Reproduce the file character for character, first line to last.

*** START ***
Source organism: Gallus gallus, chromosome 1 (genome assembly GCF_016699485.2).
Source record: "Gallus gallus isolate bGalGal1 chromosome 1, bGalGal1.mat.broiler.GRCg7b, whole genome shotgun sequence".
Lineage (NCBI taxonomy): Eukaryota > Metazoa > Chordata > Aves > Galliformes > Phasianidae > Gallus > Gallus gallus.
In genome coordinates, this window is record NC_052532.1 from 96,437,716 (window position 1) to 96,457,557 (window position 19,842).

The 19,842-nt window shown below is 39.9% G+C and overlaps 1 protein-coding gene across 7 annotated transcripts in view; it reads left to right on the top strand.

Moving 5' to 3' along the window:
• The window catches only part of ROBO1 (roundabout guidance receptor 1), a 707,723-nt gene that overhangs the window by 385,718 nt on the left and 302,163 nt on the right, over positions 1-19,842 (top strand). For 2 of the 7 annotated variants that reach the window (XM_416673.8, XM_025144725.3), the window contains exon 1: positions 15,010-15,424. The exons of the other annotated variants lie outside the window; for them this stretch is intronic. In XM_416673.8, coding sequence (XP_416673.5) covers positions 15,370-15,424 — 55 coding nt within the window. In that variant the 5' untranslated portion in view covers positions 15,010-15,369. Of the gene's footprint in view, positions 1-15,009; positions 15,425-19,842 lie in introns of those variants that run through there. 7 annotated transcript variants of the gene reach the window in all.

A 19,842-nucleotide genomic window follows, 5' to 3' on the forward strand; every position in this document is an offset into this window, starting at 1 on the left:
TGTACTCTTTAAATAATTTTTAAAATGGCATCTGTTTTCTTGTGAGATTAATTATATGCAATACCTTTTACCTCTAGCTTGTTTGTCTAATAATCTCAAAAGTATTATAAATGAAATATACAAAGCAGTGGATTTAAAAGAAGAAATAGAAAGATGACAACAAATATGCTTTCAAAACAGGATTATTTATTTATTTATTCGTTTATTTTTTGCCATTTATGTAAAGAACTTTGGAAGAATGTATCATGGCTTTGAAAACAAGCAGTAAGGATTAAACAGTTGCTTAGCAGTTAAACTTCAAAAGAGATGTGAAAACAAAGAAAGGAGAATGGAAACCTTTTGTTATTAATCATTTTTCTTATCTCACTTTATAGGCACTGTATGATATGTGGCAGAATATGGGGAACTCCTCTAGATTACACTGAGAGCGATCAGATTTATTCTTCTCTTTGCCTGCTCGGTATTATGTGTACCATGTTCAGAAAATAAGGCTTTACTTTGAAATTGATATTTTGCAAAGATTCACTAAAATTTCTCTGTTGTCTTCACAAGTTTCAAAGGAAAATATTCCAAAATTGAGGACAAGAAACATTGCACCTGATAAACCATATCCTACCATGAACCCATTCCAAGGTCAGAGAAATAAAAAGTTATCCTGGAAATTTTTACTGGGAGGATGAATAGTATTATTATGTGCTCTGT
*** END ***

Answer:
Source organism: Gallus gallus, chromosome 1 (genome assembly GCF_016699485.2).
Source record: "Gallus gallus isolate bGalGal1 chromosome 1, bGalGal1.mat.broiler.GRCg7b, whole genome shotgun sequence".
Lineage (NCBI taxonomy): Eukaryota > Metazoa > Chordata > Aves > Galliformes > Phasianidae > Gallus > Gallus gallus.
In genome coordinates, this window is record NC_052532.1 from 96,437,716 (window position 1) to 96,457,557 (window position 19,842).

The 19,842-nt window shown below is 39.9% G+C and overlaps 1 protein-coding gene across 7 annotated transcripts in view; it reads left to right on the top strand.

Moving 5' to 3' along the window:
• The window catches only part of ROBO1 (roundabout guidance receptor 1), a 707,723-nt gene that overhangs the window by 385,718 nt on the left and 302,163 nt on the right, over positions 1-19,842 (top strand). For 2 of the 7 annotated variants that reach the window (XM_416673.8, XM_025144725.3), the window contains exon 1: positions 15,010-15,424. The exons of the other annotated variants lie outside the window; for them this stretch is intronic. In XM_416673.8, coding sequence (XP_416673.5) covers positions 15,370-15,424 — 55 coding nt within the window. In that variant the 5' untranslated portion in view covers positions 15,010-15,369. Of the gene's footprint in view, positions 1-15,009; positions 15,425-19,842 lie in introns of those variants that run through there. 7 annotated transcript variants of the gene reach the window in all.

A 19,842-nucleotide genomic window follows, 5' to 3' on the forward strand; every position in this document is an offset into this window, starting at 1 on the left:
TGTACTCTTTAAATAATTTTTAAAATGGCATCTGTTTTCTTGTGAGATTAATTATATGCAATACCTTTTACCTCTAGCTTGTTTGTCTAATAATCTCAAAAGTATTATAAATGAAATATACAAAGCAGTGGATTTAAAAGAAGAAATAGAAAGATGACAACAAATATGCTTTCAAAACAGGATTATTTATTTATTTATTCGTTTATTTTTTGCCATTTATGTAAAGAACTTTGGAAGAATGTATCATGGCTTTGAAAACAAGCAGTAAGGATTAAACAGTTGCTTAGCAGTTAAACTTCAAAAGAGATGTGAAAACAAAGAAAGGAGAATGGAAACCTTTTGTTATTAATCATTTTTCTTATCTCACTTTATAGGCACTGTATGATATGTGGCAGAATATGGGGAACTCCTCTAGATTACACTGAGAGCGATCAGATTTATTCTTCTCTTTGCCTGCTCGGTATTATGTGTACCATGTTCAGAAAATAAGGCTTTACTTTGAAATTGATATTTTGCAAAGATTCACTAAAATTTCTCTGTTGTCTTCACAAGTTTCAAAGGAAAATATTCCAAAATTGAGGACAAGAAACATTGCACCTGATAAACCATATCCTACCATGAACCCATTCCAAGGTCAGAGAAATAAAAAGTTATCCTGGAAATTTTTACTGGGAGGATGAATAGTATTATTATGTGCTCTGT